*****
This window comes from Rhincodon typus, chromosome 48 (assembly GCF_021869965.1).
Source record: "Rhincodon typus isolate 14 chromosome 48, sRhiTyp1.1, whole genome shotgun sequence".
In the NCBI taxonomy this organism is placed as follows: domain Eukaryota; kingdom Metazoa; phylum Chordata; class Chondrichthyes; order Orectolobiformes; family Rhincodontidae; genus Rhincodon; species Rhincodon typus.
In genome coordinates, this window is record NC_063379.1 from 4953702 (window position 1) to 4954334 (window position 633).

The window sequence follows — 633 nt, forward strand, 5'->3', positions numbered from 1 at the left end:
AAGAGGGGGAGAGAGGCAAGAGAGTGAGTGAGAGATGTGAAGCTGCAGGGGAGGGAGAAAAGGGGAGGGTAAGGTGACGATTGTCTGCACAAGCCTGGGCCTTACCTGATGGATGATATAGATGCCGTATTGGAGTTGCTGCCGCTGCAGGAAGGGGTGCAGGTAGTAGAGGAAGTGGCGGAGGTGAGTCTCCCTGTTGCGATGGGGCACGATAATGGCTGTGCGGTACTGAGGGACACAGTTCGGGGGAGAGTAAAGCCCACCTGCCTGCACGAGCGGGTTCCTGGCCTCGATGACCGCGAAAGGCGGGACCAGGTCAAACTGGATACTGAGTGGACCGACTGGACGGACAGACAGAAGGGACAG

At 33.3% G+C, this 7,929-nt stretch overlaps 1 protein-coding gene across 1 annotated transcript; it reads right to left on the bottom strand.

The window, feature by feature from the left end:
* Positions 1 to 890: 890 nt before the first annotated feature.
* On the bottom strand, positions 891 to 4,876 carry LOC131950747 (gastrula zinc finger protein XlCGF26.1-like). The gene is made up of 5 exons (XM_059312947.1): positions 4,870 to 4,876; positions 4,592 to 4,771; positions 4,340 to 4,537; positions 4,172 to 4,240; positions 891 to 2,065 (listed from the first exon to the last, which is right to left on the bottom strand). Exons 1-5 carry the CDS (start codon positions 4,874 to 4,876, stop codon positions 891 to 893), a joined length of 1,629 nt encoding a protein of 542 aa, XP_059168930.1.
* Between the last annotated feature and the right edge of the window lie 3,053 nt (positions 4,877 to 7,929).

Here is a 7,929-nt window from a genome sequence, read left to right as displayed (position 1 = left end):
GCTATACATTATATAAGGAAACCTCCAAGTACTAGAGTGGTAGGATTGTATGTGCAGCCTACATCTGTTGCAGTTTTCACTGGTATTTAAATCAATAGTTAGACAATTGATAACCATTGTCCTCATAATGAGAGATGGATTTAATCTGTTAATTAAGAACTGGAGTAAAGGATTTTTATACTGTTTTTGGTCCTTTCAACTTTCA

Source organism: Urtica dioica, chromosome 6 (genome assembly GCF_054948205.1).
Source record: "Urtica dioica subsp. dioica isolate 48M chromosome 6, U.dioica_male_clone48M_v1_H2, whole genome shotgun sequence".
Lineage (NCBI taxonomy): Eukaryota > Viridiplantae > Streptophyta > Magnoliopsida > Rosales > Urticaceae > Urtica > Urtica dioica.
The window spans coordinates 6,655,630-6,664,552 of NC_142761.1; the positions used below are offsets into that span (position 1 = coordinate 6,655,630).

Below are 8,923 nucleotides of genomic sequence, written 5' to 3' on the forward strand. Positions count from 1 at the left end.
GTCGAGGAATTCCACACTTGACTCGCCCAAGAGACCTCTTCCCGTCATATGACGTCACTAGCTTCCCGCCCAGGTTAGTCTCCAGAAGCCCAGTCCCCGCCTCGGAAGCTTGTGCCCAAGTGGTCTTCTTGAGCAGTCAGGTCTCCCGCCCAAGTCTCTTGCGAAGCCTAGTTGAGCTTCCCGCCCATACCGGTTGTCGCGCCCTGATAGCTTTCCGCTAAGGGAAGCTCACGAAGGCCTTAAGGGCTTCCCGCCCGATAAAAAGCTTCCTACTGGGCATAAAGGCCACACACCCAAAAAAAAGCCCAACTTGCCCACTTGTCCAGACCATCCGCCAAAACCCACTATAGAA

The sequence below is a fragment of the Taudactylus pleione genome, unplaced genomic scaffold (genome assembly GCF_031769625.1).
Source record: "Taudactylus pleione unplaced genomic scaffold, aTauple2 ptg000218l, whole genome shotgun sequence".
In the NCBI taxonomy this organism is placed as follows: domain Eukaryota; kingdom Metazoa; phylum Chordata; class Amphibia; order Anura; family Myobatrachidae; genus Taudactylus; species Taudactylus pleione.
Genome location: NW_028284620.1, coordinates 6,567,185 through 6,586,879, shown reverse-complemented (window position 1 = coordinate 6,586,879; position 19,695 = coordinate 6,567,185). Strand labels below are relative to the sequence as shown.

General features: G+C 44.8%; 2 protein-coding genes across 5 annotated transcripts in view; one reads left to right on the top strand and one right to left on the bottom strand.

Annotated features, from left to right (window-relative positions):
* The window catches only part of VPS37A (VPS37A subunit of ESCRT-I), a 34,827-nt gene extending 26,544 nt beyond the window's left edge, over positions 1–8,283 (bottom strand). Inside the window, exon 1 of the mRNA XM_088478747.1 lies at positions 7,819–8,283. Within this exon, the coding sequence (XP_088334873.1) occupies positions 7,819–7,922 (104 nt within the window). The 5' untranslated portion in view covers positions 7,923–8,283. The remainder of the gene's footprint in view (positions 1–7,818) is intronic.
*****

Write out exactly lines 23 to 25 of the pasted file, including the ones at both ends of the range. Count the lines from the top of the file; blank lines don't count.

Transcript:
Genome location: NW_028284620.1, coordinates 6,567,185 through 6,586,879, shown reverse-complemented (window position 1 = coordinate 6,586,879; position 19,695 = coordinate 6,567,185). Strand labels below are relative to the sequence as shown.

General features: G+C 44.8%; 2 protein-coding genes across 5 annotated transcripts in view; one reads left to right on the top strand and one right to left on the bottom strand.

Annotated features, from left to right (window-relative positions):